Russia's Black Sea fleet is concluding10-day exercises today with a major landing operation involving 5,000 men and 500 pieces of military hardware, Interfax reported. Ukrainian ships and aircraft are also taking part. Relations between Moscow and Kyiv have worsened because Russia wants to make the Ukrainian port of Sevastopol the base of its Black Sea Fleet.


The Estonian parliament yesterday amended the 1991 land reform law to grant Churches the right to buy land at prices lower than the market price, RFE/RL's Estonian service reported. Under the amended law, both Churches and student organizations are exempted from restitution costs (of delimiting and measuring the land returned to them, for example). Previously, only private individuals did not have to those costs. The latest amendments are seen as simplifying the restitution process for Churches and organizations and as speeding up land reform, which has been criticized as sluggish.


The Vienna-based International Atomic Energy Agency (IAEA) says Lithuania is more dependent on nuclear energy than any other country in the world, dpa reported yesterday. A new IAEA study says that more than 83% of Lithuania's electricity supply last year was generated by the Ignalina nuclear power plant. France is the second most nuclear-dependent country, with 77% of its 1996 energy derived from nuclear power. The Ignalina reactor, which also exports electricity to Belarus and Latvia, has long been criticized in Western Europe for its obsolete design and insufficient security procedures. The EU has hinted that Lithuania's reliance on Chornobyl-type reactors could hinder its bid for union membership.


Lithuania's parliament yesterday sent an appeal to NATO urging the alliance to include at least one Baltic state in the first wave of enlargement, BNS and Reuters reported. The appeal said that Lithuania is convinced the Baltic States' progress toward democracy and stability would be threatened if they were left out of NATO. Eighty-six of the 87 deputies present in the 138- seat house approved the appeal. The U.S. has repeatedly reassured the Baltic States that they will not be left in a security gray zone and that NATO entry remains open for those not included in the first wave.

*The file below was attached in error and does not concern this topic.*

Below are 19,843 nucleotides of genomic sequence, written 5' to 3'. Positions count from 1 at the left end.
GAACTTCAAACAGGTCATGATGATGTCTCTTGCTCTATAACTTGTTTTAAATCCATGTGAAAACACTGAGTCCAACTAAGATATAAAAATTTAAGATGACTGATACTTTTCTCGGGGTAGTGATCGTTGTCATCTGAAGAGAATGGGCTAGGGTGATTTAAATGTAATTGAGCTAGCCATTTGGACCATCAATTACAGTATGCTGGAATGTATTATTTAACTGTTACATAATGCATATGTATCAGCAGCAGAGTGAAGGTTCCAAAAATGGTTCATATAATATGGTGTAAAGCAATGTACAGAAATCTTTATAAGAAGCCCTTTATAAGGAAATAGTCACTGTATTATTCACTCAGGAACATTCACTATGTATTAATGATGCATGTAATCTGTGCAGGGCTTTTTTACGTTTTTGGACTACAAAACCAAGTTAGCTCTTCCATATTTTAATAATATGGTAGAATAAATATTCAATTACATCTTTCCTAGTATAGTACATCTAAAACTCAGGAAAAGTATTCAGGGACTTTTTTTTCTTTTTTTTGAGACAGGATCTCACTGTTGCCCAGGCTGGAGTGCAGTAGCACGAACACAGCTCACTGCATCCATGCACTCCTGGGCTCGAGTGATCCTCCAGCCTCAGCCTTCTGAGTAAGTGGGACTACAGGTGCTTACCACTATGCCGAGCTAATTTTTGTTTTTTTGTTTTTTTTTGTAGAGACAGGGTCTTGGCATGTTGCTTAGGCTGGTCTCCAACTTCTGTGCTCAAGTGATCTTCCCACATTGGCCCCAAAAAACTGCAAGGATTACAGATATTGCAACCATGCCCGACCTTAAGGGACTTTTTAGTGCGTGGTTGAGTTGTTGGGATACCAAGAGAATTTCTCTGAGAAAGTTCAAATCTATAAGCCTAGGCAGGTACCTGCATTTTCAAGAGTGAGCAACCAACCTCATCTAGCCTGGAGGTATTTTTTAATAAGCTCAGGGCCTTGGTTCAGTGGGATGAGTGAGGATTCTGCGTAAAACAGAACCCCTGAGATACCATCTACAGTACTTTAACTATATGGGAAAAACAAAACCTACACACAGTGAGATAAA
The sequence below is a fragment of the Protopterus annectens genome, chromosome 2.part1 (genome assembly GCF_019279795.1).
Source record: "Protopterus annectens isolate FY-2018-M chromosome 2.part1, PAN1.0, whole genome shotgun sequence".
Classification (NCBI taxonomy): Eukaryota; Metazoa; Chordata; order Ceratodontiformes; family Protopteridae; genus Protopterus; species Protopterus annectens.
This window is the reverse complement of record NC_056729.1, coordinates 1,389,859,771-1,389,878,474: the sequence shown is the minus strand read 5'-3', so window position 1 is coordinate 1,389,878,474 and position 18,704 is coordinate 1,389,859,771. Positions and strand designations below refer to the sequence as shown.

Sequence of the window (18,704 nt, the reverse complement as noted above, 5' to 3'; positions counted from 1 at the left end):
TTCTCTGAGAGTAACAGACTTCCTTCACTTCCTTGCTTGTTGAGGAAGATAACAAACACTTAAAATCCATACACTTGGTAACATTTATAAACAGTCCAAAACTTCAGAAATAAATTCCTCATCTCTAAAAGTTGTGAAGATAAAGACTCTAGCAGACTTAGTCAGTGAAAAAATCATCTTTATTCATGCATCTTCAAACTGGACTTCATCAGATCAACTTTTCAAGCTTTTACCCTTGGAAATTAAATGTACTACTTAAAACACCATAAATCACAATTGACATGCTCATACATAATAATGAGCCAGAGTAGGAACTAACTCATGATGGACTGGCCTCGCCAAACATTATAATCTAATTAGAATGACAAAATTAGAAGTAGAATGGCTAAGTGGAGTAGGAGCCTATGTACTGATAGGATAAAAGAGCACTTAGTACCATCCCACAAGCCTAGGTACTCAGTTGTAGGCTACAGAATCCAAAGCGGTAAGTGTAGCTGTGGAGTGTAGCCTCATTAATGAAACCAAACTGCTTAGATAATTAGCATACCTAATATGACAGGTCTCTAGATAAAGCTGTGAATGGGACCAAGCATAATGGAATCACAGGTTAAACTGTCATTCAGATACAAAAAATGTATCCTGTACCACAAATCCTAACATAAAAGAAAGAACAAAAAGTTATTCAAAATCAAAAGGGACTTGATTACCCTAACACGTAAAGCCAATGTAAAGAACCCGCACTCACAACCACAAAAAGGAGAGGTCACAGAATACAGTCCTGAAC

Wlodzimierz Cimoszewicz has criticized the EU for alleged protectionism following a row between Poland and Spain over citrus fruit, Reuters reported. Spain has insisted that Poland scrap its 22% value-added tax on imported citrus fruits, while Poland argues that if it abolishes the tax, it will lose some 200 million zlotys ($65 million) in revenues. Cimoszewicz told the news agency that Poland has opened up many areas to competition from EU countries, even though its economy is much weaker. He noted that some of those moves have not been reciprocated and that the EU's advantage in trade relations is highlighted by Warsaw's large trade deficit with EU countries, which accounted for 60% of its total shortfall in 1996 of $8.2 billion.


Michal Kovac yesterday accused the government of undermining confidence in the rule of law by postponing a referendum on whether the public or the parliament should elect the president. Earlier this week, the government ordered that preparations for the 23 May plebiscite be suspended, saying the Constitutional Court must first rule whether the constitution can be changed by a referendum. Premier Vladimir Meciar said on Slovak TV on 23 April that the basic law can be changed only by the parliament.


Ivan Mjartan, who was recalled to Bratislava for "consultations" two weeks ago, will return to Prague "in a relatively short time," Slovak Foreign Ministry State Secretary Josef Sestak told CTK yesterday. He said Mjartan will go back to the Czech capital tasked with taking "diplomatic-political steps" aimed at resolving problems in Czech-Slovak relations. Mjartan was recalled after Czech President Vaclav Havel gave an interview to the French newspaper Le Figaro in which he described Slovak Prime Minister Vladimir Meciar as "paranoid" in his position on NATO expansion. The Slovak government has demanded an apology and demanded that the Czech Republic return some 4.5 tons of Slovak gold.


Zoltan Hodaszi, who chairs a panel screening judges, says several deputies are suspected of having worked as secret agents, Hungarian media reported yesterday. Two committees are currently examining the records of some 600 officials to establish whether any were employees of the III/III counter-intelligence department of the communist-era Interior Ministry, whether they collaborated in the hunting down of insurgents in the 1956 uprising, or whether they had links with the pre-communist Arrow Cross fascist party. Hodaszi did not specify for whom the suspected deputies are supposed to have worked. Meanwhile, the ruling Socialist Party leadership has said that Istvan Nikolitis, minister without portfolio overseeing the civilian services, bears no political responsibility for the way "Operation Birch Tree" has been handled (see RFE/RL Newsline, 18 and 22 April 1997).


Leka Zogu spent only 20 minutes in the turbulent southern port of Vlora yesterday, leaving after chants from the crowd of up to 5,000 people switched from "Long live the king" to "Down with Berisha" and "We want our money back." Bystanders told reporters that Leka should run for parliament if he wants to have a role in Albanian public life. Before his departure, Leka laid a wreath in honor of independence leader Ismail Qemali. Also in Vlora, an additional 150 Italian soldiers arrived as part of the multinational force to ensure the delivery of aid shipments.